The Covid-19 pandemic and curfew have laid bare the underlying systems of racism. Central government, councils, business developers, and the wealthy and powerful people repeating the same views and experiences, over and over again, and expecting all people’s daily living to be good and fair are absurd. I am no longer confident that these people and their reliance on Christianity and democracy or rule by law are sufficiently knowledgeable even to envision a better way of living by Tangata Whenua in Aotearoa. Besides, this knowledge of a better society is sufficiently complex for Tangata Whenua to grasp.
This is how the national emergency has been, with the dominant societal response to health inequities that the Covid-19 Lockdown is now exposing; in very clear ways. Just as individuals, such as the 70 plus years old, with underlying conditions-obesity, passivity, and impoverishment— are more vulnerable to the pandemic, so too are many communities of Tangata Whenua. In Aotearoa, the health professionals, at least, have known for more than 70 years that possessions and social status determine how sick you will be and how long you will live. Put simply, if you are obese, passive, and impoverished your life expectancy is lower than someone with social status, political power, and material resources – six years for men and five for women.
If you are also the Tangata Whenua you can expect to be ill more often, and to die even younger. More and more health professionals and Tangata Whenua know that our dispossessed position is the result of unfair systemic interactions; racism, for example. The Tangata Whenua also know that racism influences both disadvantage and privilege. We know, also, that dispossession is suffered within whanau as well as among whanau; hence, we know that the health and food packages that have been delivered to the homes, in our village, by the Health provider and this and that Maori service organisation must be shared.
We know that racism ‘gets under the skin’ of the Tangata Whenua, not only during the Lockdown, but day after day after day. Also, we know that racism or lack of control over our daily living is a risk factor for the Covid-19 infection. We know that our access to good health care is imperfect; but, we know, too, that our cultural, commercial, educational, and political position contribute to our lack of authority over our lives.
For all this, the Tangata Whenua know that in spite of the good intention and investment of the people in positions of power, their racist ways of thinking about and behaving towards us remain almost unchanged. All the good intention and investment have not made a change for the better. New Zealand’s Christian religion and democratic system flow away from the Tangata Whenua, away from the intimacy of kindness and care, and that compels shared action for the good of humanity.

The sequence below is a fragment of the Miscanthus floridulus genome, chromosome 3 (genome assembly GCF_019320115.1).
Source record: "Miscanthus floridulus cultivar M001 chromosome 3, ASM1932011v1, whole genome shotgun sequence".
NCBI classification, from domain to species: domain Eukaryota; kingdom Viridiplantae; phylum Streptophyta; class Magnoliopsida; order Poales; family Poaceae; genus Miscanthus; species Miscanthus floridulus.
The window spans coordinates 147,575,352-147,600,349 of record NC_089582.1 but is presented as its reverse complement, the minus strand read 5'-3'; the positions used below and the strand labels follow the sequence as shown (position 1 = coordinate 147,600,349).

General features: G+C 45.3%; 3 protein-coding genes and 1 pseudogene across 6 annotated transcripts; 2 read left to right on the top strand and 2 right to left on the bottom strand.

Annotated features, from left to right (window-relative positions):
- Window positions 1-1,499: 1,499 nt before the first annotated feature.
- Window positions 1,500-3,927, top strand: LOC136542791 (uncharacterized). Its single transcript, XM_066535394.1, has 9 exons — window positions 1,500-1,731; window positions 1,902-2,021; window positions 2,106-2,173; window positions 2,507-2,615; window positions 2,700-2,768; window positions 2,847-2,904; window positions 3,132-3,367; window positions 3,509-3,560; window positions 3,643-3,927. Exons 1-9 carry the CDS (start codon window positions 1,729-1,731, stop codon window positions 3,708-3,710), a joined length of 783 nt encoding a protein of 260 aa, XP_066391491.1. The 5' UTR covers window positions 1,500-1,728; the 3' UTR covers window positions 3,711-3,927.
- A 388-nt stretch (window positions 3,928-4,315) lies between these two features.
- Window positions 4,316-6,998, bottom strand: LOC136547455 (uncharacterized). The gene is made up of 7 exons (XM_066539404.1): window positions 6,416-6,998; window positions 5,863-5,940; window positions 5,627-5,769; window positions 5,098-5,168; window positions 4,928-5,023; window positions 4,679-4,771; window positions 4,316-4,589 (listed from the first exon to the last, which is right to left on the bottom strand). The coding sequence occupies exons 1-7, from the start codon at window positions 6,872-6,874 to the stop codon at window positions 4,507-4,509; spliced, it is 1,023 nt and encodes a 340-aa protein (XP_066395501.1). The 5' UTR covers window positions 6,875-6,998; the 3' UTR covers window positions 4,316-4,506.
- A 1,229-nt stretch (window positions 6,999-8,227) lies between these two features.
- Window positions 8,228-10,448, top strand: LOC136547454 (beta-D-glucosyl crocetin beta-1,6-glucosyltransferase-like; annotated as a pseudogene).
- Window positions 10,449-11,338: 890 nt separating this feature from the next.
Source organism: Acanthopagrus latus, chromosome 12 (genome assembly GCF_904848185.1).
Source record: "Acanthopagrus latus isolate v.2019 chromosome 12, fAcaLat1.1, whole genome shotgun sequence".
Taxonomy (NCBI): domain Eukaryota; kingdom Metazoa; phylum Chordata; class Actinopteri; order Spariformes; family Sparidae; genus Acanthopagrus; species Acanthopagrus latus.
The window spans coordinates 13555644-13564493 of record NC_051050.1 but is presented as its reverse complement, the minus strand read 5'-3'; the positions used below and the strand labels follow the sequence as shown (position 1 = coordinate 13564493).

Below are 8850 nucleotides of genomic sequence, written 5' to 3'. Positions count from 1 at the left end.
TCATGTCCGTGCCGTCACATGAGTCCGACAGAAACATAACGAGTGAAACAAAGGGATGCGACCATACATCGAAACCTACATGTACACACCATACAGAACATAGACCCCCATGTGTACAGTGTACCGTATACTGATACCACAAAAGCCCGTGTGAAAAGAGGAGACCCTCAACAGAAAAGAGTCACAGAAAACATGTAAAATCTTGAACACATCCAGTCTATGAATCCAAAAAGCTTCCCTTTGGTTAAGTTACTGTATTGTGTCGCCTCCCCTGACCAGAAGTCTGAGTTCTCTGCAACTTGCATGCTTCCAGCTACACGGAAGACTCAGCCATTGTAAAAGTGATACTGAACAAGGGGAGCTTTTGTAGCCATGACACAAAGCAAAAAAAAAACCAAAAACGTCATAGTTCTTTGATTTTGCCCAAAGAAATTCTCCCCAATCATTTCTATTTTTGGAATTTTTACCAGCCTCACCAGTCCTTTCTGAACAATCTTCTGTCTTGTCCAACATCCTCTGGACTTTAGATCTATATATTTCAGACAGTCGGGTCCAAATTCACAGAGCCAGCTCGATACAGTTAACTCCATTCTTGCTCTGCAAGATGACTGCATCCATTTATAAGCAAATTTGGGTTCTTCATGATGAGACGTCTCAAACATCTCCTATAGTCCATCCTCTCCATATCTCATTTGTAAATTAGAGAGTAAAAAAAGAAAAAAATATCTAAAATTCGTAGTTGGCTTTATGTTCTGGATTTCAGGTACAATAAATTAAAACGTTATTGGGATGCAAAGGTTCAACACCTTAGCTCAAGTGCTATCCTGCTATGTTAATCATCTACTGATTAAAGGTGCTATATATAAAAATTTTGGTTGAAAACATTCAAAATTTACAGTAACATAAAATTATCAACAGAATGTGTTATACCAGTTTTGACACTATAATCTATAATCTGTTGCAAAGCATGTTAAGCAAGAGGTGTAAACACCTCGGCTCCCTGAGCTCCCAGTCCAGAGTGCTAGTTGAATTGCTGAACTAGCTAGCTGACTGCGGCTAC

The Covid-19 infection and the Lockdown, like colonial history impact on sharing power, knowledges, and resources; on who is valued and who is not. Although researchers, especially, quantitative scientists are good at gathering data, evidence, and information to define and understand racism, they are less good at enacting change that will be good for all of humanity; not just them.
In my view and experience of the Covid-19 emergency, the Tangata Whenua know that collective health and happiness is about the strength and flow of relationships within and among whanau as well as with the Indigenous flora and fauna surrounding us, in the countryside. The Tangata Whenua leaders need to be more experienced in matters of daily living, better educated, better communicators, and more sophisticated intellectually; instead of servants of the government agencies like Te Puni Kokiri, the Maori Land Court, Department of Conservation, and the Health system, among others.
Collective wellbeing that entails harmony between all life on earth has to be understood by those in control of decision and profit making. The controllers have to be in touch with those whom they rule; there are no excuses for the rulers’ failure of their whole-of-government and intersectoral strategies that they have put upon the Tangata Whenua. Like colonial history and racism, the consequences of the Covid-19 infection and emergency will be extensive and enduring, similar to rebuilding the economy in the1980s and 1990s. Profound health and social effects will fall unfairly, once again, on Tangata Whenua who are already impoverished and living in precarious circumstances.
The Covid-19 curfew has shown that racism is not a theory for the Tangata Whenua and that the dominant western models of health and profit-making and accumulation are not good for all of humanity. My final view and experience of the Covid-19 Lockdown is that the lawmakers must become more sophisticated and humane, and stop believing that society is safe for all, and to stop avoiding making the hard decisions about racism, post Covid-19.
16 June 2020.